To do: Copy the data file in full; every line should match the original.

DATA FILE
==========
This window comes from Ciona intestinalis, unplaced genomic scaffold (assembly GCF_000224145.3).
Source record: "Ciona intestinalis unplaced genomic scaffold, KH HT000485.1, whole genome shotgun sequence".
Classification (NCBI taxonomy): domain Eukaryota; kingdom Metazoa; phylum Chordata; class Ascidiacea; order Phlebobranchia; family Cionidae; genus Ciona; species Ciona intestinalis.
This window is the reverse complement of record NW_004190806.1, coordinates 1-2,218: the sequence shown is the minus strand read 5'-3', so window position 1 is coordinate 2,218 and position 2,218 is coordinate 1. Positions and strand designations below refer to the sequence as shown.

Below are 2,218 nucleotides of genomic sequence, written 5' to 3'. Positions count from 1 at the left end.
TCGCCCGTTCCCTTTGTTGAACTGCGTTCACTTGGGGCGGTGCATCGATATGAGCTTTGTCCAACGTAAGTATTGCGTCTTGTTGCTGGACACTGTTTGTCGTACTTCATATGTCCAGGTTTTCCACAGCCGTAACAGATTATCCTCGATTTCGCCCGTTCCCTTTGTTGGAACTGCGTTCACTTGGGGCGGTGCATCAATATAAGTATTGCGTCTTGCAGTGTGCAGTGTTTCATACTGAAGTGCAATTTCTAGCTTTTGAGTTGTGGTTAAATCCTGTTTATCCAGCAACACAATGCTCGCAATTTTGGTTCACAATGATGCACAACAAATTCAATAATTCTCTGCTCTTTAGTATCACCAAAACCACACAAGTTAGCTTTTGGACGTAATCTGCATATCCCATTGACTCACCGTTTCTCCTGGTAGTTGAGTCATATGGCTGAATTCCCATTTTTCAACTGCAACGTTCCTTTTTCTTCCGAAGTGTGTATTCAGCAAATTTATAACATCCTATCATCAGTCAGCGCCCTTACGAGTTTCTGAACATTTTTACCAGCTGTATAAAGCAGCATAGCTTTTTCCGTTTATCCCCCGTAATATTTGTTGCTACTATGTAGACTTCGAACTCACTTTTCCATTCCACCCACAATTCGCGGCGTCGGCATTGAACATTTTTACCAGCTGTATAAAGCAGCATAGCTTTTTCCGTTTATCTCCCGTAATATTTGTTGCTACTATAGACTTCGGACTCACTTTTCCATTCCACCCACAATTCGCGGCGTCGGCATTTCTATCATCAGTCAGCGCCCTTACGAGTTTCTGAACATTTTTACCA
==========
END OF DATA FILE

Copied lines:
This window comes from Ciona intestinalis, unplaced genomic scaffold (assembly GCF_000224145.3).
Source record: "Ciona intestinalis unplaced genomic scaffold, KH HT000485.1, whole genome shotgun sequence".
Classification (NCBI taxonomy): domain Eukaryota; kingdom Metazoa; phylum Chordata; class Ascidiacea; order Phlebobranchia; family Cionidae; genus Ciona; species Ciona intestinalis.
This window is the reverse complement of record NW_004190806.1, coordinates 1-2,218: the sequence shown is the minus strand read 5'-3', so window position 1 is coordinate 2,218 and position 2,218 is coordinate 1. Positions and strand designations below refer to the sequence as shown.

Below are 2,218 nucleotides of genomic sequence, written 5' to 3'. Positions count from 1 at the left end.
TCGCCCGTTCCCTTTGTTGAACTGCGTTCACTTGGGGCGGTGCATCGATATGAGCTTTGTCCAACGTAAGTATTGCGTCTTGTTGCTGGACACTGTTTGTCGTACTTCATATGTCCAGGTTTTCCACAGCCGTAACAGATTATCCTCGATTTCGCCCGTTCCCTTTGTTGGAACTGCGTTCACTTGGGGCGGTGCATCAATATAAGTATTGCGTCTTGCAGTGTGCAGTGTTTCATACTGAAGTGCAATTTCTAGCTTTTGAGTTGTGGTTAAATCCTGTTTATCCAGCAACACAATGCTCGCAATTTTGGTTCACAATGATGCACAACAAATTCAATAATTCTCTGCTCTTTAGTATCACCAAAACCACACAAGTTAGCTTTTGGACGTAATCTGCATATCCCATTGACTCACCGTTTCTCCTGGTAGTTGAGTCATATGGCTGAATTCCCATTTTTCAACTGCAACGTTCCTTTTTCTTCCGAAGTGTGTATTCAGCAAATTTATAACATCCTATCATCAGTCAGCGCCCTTACGAGTTTCTGAACATTTTTACCAGCTGTATAAAGCAGCATAGCTTTTTCCGTTTATCCCCCGTAATATTTGTTGCTACTATGTAGACTTCGAACTCACTTTTCCATTCCACCCACAATTCGCGGCGTCGGCATTGAACATTTTTACCAGCTGTATAAAGCAGCATAGCTTTTTCCGTTTATCTCCCGTAATATTTGTTGCTACTATAGACTTCGGACTCACTTTTCCATTCCACCCACAATTCGCGGCGTCGGCATTTCTATCATCAGTCAGCGCCCTTACGAGTTTCTGAACATTTTTACCA